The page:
Surveillance and study sample
The CCDRFS is an ongoing, nationally representative surveillance survey administered by China’s National Center for Chronic and Noncommunicable Disease Control and Prevention. The 2010 CCDRFS was carried out from August to November 2010 using the national disease surveillance points system, which encompassed 162 districts/counties and all 31 provinces, autonomous regions and municipalities in mainland China. The establishment, history and degree of representativeness of the national disease surveillance points system are explained elsewhere.21,22 The ethics committee of the Chinese Center for Disease Control and Prevention approved the 2010 CCDRFS and written informed consent was obtained from each participant before data collection.
The 2010 CCDRFS was conducted by gathering participants in certain central locations. Face-to-face interviews were conducted to collect data on behavioural risk factors for NCDs. For each respondent, height, weight, hip circumference and blood pressure were measured, and the following laboratory tests were conducted: fasting blood glucose and 2-hour oral glucose tolerance tests, blood lipids (total serum cholesterol, triglycerides and high and low density lipoprotein) and glycated haemoglobin (HbA1c). Blood glucose was tested daily at local laboratories; blood lipids and HbA1c were tested in the national laboratory located in Shanghai. More than 2000 investigators – from 10 to 30 per surveillance site – participated in national or provincial training courses and were qualified to engage in field activities after passing standard exams. Standard operational procedures were developed for all physical measurements and laboratory examinations. Detailed information on quality control, laboratory testing procedures, transport of blood samples and the data analysed in the 2010 CCDRFS has been published elsewhere.23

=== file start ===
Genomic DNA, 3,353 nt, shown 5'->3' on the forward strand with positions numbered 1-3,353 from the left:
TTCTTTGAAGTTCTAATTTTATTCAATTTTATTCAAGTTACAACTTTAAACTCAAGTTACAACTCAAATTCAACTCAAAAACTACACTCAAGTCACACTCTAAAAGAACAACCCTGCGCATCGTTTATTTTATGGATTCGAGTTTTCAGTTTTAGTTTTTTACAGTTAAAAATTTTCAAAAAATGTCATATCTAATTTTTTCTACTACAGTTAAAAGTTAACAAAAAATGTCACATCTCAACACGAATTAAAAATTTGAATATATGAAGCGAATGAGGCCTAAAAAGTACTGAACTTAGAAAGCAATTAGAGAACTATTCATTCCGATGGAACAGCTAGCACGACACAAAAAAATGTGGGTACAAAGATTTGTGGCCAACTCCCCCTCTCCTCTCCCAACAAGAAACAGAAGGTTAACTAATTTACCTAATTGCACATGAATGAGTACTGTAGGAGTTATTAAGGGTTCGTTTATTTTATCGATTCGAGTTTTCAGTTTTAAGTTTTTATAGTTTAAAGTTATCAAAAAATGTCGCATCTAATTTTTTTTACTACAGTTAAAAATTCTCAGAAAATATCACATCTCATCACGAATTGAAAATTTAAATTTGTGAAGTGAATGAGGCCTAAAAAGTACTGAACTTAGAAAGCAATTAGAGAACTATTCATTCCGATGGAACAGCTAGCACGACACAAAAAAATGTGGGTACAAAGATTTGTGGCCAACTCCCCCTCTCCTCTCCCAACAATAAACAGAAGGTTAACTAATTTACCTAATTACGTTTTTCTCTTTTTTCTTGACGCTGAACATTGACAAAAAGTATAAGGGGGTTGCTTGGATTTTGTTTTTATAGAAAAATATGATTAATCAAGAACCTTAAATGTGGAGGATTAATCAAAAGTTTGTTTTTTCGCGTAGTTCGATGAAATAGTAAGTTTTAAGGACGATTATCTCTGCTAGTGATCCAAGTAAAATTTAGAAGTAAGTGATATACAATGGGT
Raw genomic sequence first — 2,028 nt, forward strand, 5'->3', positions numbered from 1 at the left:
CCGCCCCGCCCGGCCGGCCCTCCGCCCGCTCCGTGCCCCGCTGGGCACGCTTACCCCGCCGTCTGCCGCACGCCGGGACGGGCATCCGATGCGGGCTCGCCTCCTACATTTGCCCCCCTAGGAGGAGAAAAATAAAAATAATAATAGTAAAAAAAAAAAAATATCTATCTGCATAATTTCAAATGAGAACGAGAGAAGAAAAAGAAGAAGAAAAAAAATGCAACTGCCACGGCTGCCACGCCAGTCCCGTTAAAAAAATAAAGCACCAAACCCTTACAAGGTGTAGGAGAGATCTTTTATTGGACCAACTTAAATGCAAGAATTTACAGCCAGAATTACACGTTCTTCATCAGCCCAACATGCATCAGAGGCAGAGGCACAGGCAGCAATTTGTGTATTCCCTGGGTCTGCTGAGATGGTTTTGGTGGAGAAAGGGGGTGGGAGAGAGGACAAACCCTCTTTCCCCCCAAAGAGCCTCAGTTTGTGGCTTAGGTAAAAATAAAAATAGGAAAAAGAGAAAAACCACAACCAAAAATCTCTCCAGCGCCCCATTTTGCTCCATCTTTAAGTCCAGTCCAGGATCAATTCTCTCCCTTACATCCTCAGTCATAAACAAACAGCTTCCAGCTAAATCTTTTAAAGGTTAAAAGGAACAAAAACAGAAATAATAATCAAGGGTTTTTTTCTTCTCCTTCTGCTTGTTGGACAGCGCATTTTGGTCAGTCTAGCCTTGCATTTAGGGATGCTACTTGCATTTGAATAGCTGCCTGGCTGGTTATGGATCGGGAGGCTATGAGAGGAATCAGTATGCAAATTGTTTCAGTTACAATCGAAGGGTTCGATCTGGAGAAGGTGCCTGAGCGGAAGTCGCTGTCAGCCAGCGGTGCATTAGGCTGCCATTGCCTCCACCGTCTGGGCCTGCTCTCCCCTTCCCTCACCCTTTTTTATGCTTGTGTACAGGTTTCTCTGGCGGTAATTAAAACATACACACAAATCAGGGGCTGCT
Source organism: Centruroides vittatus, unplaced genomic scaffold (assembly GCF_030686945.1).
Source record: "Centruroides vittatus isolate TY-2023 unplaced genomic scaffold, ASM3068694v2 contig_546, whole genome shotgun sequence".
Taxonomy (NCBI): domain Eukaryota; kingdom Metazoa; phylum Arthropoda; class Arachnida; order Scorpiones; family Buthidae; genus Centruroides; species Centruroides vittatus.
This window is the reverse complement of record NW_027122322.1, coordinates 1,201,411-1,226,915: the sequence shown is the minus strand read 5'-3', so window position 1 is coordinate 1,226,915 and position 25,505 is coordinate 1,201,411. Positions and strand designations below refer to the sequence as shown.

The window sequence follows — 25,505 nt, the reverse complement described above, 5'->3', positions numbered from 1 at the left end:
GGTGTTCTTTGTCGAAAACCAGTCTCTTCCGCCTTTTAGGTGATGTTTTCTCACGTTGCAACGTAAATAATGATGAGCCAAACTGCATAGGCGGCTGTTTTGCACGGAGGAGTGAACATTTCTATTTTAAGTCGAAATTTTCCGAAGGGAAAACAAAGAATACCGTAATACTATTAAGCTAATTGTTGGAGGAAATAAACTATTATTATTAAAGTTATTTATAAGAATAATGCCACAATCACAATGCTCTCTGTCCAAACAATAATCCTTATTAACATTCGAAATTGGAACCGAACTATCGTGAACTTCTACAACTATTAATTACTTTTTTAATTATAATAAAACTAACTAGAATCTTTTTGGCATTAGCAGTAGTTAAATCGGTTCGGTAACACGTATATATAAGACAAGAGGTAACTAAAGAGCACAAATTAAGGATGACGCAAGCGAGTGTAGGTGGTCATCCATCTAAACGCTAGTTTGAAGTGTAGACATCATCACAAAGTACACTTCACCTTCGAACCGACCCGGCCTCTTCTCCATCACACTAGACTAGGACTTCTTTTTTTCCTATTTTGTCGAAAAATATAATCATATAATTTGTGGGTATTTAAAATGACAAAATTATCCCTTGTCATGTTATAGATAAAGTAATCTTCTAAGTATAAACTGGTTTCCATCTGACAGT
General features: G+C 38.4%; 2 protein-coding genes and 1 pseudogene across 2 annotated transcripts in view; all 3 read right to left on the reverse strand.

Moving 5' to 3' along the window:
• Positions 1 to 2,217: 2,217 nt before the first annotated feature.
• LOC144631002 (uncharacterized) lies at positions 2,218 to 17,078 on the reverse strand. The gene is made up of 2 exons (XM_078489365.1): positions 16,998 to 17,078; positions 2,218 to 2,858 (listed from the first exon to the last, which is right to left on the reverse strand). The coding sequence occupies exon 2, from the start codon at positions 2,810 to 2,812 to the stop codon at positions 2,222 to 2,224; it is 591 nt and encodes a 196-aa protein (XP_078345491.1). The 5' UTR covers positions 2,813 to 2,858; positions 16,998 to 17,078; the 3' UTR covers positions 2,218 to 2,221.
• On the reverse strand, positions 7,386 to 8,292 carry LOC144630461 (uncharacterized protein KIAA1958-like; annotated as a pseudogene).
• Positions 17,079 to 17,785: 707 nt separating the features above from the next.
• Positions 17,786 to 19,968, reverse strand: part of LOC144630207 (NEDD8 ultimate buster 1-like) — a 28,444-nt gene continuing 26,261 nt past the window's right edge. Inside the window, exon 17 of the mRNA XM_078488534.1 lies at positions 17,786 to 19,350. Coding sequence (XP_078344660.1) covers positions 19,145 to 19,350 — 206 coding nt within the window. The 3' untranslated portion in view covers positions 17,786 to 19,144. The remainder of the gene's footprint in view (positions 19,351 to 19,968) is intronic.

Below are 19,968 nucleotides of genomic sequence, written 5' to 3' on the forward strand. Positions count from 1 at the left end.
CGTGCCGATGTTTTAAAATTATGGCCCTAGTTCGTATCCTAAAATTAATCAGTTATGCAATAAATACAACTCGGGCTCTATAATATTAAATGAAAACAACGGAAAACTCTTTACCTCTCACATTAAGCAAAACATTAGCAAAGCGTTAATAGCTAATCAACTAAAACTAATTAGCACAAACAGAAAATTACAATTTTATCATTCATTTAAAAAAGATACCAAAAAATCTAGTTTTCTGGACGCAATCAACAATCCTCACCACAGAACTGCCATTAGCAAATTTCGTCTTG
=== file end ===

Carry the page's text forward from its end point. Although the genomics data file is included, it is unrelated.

Multistage stratified cluster sampling was used to select participants for the 2010 CCDRFS. In the first stage of sampling, four townships were randomly selected from each surveillance district/county using the method of probability proportional to size. Three villages or residential areas were then selected from each chosen township by using the same method as in the previous stage. Subsequently a residential group (at least 50 families) was selected from each chosen village or residential area by simple random sampling. Finally, an individual at least 18 years old was selected in each family by means of a Kish grid. About 9.4% of the sampled families could not be located on three attempts and these households were replaced by others having a similar family structure. A total of 98 712 interviews were conducted and fully completed.